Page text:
Fly ash leaks continue on Ennore Creek

A pipeline carrying fly ash along the Ennore Creek burst even as media, taken on a tour of the Creek to expose encroachments on the riverbed, were in the vicinity.

Pipeline bursts on the Ennore Creek have become a common phenomenon, resulting in the Kosasthalaiyar riverbed becoming a cesspool of fly ash. The pollutants have raised the height of the riverbed.

Staff of the North Chennai Thermal Power Plant soon arrived on the scene, and began fixing the leak. Neither of them wore any safety equipment and used a wet handkerchief to tie up a part of the broken pipe and then proceeded to use their bare hands to plug the leak with some iron sheets. Even as they were fixing it, another small leak sprung up in another pipe next to it.

Despite orders from the National Green Tribunal (NGT) and claims made by Tangedco, the leaks continue to pollute the riverbed. However, at one place where some amount of fly ash was cleared, mangroves have started making a comeback.

The Ennore Fishers and Save Ennore Creek campaign allege that Kamarajar Port Ltd is building a bund next to the railway track on the riverbed. They say that KPL does not have permission to raise the height of the wetland and build a railway yard.

“At least 500 acres have already been levelled in preparation of a railway yard, a Free Trade Warehouse zone and a coal yard. The project, which claims to be part of the prestigious Sagarmala scheme, does not environmental clearance from the MoEF or consent to operate from the TNPCB,” environmental activist Nithyanand Jayaraman said.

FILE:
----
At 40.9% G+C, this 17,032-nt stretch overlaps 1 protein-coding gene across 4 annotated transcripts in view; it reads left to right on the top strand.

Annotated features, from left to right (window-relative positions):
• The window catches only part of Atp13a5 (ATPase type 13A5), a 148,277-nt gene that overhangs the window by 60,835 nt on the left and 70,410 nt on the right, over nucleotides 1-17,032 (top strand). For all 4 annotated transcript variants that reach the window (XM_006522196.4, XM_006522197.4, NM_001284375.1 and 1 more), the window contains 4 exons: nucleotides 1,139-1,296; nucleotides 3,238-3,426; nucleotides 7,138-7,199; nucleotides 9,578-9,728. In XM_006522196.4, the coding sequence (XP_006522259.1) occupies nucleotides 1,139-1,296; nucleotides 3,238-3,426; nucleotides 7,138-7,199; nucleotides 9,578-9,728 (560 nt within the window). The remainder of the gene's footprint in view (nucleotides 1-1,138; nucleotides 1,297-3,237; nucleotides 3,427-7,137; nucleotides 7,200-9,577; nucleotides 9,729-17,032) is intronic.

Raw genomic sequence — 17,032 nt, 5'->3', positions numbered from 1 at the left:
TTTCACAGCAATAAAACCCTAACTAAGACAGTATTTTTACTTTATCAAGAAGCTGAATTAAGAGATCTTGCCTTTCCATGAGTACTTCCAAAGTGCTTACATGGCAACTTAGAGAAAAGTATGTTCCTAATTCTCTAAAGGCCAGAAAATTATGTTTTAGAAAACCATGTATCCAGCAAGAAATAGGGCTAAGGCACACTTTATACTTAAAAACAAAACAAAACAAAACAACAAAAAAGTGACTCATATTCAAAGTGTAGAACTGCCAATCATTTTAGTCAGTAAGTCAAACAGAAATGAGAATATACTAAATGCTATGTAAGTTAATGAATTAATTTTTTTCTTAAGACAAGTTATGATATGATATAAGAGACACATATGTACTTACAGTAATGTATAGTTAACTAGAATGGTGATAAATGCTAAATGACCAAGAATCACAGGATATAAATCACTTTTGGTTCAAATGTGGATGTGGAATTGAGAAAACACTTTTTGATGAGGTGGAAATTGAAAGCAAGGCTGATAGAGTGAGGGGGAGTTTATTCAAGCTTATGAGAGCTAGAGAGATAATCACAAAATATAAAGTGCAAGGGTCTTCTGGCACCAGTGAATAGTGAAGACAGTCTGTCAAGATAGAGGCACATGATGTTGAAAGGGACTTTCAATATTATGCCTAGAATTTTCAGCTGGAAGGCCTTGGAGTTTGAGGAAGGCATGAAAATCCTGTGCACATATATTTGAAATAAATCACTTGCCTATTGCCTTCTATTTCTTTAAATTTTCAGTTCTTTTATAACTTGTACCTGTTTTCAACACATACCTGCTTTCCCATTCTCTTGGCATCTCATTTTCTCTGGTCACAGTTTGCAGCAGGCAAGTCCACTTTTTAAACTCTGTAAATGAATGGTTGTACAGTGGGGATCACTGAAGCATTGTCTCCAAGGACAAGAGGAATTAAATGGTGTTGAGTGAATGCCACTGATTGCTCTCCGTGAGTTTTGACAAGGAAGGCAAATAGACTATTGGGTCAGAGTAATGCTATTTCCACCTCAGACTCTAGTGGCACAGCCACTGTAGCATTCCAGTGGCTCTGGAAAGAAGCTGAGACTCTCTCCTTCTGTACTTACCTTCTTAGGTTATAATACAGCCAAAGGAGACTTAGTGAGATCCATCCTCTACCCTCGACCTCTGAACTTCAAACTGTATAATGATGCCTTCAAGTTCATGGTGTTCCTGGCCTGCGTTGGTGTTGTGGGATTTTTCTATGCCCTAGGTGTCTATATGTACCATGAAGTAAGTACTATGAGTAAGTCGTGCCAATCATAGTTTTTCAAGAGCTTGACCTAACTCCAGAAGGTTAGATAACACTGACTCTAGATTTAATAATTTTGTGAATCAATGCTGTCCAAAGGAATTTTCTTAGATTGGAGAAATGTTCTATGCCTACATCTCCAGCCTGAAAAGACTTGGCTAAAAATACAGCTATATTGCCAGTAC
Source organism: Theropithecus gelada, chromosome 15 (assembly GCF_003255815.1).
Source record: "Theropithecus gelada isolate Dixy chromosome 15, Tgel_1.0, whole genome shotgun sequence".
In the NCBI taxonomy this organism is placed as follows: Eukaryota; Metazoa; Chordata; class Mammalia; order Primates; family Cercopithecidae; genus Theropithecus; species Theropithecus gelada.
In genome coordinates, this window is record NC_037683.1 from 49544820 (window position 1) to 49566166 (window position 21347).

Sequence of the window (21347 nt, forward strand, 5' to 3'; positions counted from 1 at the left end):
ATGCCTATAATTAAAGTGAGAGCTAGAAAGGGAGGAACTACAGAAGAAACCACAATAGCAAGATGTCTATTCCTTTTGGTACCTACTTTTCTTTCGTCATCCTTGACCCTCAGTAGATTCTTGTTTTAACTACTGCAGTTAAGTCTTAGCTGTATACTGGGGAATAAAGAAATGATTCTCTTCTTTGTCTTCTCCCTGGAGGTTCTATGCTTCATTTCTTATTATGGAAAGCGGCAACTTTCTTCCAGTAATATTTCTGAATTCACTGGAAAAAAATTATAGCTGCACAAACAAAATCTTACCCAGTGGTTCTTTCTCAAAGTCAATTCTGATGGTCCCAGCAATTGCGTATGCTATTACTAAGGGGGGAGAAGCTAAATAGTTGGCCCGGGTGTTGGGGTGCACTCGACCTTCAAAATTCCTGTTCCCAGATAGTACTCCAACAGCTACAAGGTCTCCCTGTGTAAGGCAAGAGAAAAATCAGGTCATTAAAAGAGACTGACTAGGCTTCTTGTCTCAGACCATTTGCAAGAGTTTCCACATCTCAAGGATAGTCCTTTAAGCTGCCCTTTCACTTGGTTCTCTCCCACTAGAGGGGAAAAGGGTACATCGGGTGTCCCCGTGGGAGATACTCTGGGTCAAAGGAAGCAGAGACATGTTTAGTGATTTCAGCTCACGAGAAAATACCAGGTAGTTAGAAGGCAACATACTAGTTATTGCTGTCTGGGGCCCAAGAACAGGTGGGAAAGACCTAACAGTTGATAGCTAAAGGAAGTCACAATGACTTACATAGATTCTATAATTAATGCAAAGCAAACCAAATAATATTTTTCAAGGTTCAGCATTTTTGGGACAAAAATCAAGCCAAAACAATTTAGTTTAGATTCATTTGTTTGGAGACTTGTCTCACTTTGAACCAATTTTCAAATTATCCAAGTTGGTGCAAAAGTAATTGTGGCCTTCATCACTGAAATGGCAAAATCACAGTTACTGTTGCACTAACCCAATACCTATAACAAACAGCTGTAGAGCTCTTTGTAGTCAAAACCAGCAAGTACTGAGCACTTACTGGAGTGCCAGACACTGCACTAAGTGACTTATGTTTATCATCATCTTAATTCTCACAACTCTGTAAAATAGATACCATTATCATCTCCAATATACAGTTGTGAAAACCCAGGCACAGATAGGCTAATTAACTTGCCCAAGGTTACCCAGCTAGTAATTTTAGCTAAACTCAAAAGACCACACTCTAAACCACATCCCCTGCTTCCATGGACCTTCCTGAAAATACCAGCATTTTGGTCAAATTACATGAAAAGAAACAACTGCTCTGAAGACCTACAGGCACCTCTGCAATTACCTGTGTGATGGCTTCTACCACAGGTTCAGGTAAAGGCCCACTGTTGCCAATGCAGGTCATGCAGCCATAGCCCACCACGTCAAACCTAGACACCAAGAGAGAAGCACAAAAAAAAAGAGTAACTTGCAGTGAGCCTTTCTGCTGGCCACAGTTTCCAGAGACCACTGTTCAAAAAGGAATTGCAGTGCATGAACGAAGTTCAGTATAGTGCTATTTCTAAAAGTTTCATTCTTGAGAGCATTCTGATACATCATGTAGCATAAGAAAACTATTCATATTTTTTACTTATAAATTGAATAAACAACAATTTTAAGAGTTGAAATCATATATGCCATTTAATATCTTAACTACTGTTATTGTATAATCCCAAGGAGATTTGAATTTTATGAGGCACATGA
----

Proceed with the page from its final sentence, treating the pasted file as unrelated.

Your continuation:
But senior officials at KPL deny that they are violating any environmental regulations. “We have got CRZ clearance. We got 650 acres of land and we paid for it, but we are not using it. We are only reclaiming some land and doing preparatory work. During monsoons, when the water level rises, it could lead to derailment on the tracks. We are not building a yard there, its only reclamation to protect the railway line embankment,” the official said.

The official claimed that the district environmental engineer had given clearance for the work after inspection following a complaint about encroachment raised with the District Collector. “We have not carried out work in the disputed area. Our activity is away from the waterbody and the coordinates mapped according to the CRZ map,” the official added. “It is beyond the ‘no development zone’,” he claimed.

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